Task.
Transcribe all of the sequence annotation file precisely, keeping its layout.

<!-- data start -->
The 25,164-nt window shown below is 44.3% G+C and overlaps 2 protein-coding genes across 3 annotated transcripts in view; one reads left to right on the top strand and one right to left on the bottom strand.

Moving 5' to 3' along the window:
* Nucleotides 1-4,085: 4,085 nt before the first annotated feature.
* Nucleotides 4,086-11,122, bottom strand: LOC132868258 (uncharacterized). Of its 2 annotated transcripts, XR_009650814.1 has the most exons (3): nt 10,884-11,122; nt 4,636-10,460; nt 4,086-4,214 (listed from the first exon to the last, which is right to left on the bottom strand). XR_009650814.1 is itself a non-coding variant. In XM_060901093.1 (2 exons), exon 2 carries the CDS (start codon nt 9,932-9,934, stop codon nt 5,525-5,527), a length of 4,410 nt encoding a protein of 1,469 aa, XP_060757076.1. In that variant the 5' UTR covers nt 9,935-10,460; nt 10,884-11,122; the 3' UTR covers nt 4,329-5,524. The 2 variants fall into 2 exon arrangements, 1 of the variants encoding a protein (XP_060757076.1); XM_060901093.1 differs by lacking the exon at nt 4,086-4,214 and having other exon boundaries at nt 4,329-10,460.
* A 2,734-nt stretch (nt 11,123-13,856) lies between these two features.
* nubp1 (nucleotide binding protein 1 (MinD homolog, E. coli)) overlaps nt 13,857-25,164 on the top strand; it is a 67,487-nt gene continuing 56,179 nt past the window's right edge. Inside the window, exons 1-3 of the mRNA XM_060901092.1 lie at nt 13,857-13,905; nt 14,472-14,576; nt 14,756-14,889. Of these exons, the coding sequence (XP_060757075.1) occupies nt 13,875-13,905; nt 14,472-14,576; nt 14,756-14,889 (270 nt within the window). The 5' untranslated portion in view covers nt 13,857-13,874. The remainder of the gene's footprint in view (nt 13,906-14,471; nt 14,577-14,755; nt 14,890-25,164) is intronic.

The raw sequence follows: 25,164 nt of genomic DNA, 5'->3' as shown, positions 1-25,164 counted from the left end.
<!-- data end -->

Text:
The 25,164-nt window shown below is 44.3% G+C and overlaps 2 protein-coding genes across 3 annotated transcripts in view; one reads left to right on the top strand and one right to left on the bottom strand.

Moving 5' to 3' along the window:
* Nucleotides 1-4,085: 4,085 nt before the first annotated feature.
* Nucleotides 4,086-11,122, bottom strand: LOC132868258 (uncharacterized). Of its 2 annotated transcripts, XR_009650814.1 has the most exons (3): nt 10,884-11,122; nt 4,636-10,460; nt 4,086-4,214 (listed from the first exon to the last, which is right to left on the bottom strand). XR_009650814.1 is itself a non-coding variant. In XM_060901093.1 (2 exons), exon 2 carries the CDS (start codon nt 9,932-9,934, stop codon nt 5,525-5,527), a length of 4,410 nt encoding a protein of 1,469 aa, XP_060757076.1. In that variant the 5' UTR covers nt 9,935-10,460; nt 10,884-11,122; the 3' UTR covers nt 4,329-5,524. The 2 variants fall into 2 exon arrangements, 1 of the variants encoding a protein (XP_060757076.1); XM_060901093.1 differs by lacking the exon at nt 4,086-4,214 and having other exon boundaries at nt 4,329-10,460.
* A 2,734-nt stretch (nt 11,123-13,856) lies between these two features.
* nubp1 (nucleotide binding protein 1 (MinD homolog, E. coli)) overlaps nt 13,857-25,164 on the top strand; it is a 67,487-nt gene continuing 56,179 nt past the window's right edge. Inside the window, exons 1-3 of the mRNA XM_060901092.1 lie at nt 13,857-13,905; nt 14,472-14,576; nt 14,756-14,889. Of these exons, the coding sequence (XP_060757075.1) occupies nt 13,875-13,905; nt 14,472-14,576; nt 14,756-14,889 (270 nt within the window). The 5' untranslated portion in view covers nt 13,857-13,874. The remainder of the gene's footprint in view (nt 13,906-14,471; nt 14,577-14,755; nt 14,890-25,164) is intronic.

The raw sequence follows: 25,164 nt of genomic DNA, 5'->3' as shown, positions 1-25,164 counted from the left end.